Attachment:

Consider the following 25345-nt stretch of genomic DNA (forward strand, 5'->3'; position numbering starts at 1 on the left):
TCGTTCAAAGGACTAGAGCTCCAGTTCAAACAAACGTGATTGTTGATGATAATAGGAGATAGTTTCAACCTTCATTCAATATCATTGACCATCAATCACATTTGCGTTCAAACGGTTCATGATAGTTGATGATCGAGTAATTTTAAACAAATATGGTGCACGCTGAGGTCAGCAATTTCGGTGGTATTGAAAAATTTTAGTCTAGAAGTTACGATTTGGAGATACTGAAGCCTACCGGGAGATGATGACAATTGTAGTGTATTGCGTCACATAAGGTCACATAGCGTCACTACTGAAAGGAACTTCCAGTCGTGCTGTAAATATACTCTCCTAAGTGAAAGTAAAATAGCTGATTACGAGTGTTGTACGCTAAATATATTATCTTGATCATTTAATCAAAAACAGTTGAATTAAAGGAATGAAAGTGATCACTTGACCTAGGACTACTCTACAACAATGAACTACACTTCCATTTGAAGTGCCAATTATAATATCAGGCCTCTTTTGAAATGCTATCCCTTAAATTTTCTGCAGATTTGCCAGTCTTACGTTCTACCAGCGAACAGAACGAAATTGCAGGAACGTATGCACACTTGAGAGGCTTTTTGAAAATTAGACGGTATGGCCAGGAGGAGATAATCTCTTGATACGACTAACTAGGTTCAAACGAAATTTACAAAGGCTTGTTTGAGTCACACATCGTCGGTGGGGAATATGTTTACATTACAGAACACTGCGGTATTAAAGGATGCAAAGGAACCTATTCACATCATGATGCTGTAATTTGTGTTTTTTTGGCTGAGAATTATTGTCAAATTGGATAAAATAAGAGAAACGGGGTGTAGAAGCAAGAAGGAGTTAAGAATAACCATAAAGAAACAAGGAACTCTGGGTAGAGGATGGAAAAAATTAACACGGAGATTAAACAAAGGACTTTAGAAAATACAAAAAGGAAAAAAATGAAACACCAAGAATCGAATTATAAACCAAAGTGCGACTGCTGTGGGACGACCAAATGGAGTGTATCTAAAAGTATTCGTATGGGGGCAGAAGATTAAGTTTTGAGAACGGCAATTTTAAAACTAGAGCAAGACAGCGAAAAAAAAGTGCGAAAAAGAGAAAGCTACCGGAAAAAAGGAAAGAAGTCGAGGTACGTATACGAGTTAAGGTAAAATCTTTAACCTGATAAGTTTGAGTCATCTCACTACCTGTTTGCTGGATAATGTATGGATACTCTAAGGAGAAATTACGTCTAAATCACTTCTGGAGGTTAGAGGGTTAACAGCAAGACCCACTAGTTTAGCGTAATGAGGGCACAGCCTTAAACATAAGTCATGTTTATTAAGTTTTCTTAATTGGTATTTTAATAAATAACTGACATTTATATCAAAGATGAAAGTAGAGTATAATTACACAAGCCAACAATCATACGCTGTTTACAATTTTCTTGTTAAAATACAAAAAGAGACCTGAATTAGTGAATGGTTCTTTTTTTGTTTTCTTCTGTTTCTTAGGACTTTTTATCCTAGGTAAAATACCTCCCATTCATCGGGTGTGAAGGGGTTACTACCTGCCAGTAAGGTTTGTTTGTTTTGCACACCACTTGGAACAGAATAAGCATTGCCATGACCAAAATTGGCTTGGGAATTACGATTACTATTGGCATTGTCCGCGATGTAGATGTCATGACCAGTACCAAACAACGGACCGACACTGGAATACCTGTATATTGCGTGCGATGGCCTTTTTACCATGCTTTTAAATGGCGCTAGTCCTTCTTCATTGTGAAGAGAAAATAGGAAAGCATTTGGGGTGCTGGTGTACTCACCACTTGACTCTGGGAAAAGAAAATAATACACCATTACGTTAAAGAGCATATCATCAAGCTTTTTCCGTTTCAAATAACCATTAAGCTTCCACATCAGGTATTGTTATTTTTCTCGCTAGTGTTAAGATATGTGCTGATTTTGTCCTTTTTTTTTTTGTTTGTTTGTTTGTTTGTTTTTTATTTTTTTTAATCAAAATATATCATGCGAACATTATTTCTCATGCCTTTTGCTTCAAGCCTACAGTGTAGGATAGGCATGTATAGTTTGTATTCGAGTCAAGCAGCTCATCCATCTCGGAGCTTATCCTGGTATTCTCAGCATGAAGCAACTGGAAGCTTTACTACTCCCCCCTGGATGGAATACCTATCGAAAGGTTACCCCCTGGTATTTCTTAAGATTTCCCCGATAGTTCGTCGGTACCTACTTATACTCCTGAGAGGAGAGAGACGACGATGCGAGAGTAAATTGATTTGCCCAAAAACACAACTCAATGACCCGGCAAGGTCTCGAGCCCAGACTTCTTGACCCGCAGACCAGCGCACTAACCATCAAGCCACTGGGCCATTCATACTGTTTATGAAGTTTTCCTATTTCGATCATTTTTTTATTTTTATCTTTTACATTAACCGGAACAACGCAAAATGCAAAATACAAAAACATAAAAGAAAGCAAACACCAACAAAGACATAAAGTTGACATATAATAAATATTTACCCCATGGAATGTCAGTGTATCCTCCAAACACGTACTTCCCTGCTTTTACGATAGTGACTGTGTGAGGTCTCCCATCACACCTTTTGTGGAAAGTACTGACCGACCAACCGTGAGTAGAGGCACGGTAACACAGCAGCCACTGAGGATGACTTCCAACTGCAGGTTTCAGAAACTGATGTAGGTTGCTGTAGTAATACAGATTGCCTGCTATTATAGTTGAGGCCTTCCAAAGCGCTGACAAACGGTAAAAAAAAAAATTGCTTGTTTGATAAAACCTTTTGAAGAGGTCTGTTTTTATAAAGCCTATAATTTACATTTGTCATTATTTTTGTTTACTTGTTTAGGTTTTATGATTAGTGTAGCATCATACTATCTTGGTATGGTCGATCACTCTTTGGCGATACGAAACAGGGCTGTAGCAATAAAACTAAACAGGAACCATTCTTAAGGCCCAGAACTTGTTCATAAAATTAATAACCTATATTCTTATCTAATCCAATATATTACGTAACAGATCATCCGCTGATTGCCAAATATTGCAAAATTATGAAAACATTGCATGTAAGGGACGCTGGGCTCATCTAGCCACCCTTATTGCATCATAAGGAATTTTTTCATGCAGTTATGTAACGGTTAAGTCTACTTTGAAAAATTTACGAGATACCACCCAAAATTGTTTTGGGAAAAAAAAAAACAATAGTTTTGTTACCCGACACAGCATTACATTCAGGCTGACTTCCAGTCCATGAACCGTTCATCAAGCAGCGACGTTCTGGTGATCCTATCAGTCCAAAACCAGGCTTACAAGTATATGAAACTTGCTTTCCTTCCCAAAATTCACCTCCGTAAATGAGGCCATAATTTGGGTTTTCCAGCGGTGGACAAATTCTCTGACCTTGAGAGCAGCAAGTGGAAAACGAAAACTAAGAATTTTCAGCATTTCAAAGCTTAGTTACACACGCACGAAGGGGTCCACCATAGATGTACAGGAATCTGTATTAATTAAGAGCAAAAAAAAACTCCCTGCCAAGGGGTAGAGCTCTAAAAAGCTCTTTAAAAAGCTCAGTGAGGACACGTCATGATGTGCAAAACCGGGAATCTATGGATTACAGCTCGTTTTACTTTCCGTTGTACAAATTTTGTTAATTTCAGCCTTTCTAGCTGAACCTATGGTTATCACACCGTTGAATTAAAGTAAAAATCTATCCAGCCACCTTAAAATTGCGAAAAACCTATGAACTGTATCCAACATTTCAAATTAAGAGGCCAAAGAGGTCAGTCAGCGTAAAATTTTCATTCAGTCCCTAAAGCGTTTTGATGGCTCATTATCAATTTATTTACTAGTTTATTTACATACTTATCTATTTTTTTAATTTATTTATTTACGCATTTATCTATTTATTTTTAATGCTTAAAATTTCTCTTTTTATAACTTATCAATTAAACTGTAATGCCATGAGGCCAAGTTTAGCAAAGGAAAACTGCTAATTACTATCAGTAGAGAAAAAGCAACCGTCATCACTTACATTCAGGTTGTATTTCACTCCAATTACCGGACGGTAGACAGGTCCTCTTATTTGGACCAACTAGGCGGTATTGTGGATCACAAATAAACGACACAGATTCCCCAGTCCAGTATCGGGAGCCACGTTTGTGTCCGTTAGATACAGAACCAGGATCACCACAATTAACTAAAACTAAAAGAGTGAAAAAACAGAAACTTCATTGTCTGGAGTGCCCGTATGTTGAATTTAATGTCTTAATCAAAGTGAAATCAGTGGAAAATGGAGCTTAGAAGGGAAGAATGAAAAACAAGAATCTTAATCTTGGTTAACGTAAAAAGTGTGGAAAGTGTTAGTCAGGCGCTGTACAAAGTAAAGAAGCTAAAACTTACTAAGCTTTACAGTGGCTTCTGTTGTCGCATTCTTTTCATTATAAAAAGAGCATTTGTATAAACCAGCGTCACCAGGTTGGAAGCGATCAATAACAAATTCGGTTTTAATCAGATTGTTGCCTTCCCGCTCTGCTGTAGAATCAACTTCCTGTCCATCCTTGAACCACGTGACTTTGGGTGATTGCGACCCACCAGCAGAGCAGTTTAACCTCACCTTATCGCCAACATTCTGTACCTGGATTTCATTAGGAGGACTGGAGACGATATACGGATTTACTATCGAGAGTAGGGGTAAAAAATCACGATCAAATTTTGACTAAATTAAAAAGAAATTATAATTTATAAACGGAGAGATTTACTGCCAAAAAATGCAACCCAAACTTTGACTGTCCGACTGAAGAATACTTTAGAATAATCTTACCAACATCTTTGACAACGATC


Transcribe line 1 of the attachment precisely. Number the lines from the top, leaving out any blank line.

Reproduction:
Consider the following 25345-nt stretch of genomic DNA (forward strand, 5'->3'; position numbering starts at 1 on the left):